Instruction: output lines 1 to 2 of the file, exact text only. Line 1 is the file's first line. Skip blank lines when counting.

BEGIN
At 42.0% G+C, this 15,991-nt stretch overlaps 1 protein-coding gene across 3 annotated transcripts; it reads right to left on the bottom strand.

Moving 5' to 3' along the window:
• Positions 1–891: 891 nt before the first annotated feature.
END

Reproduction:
At 42.0% G+C, this 15,991-nt stretch overlaps 1 protein-coding gene across 3 annotated transcripts; it reads right to left on the bottom strand.

Moving 5' to 3' along the window: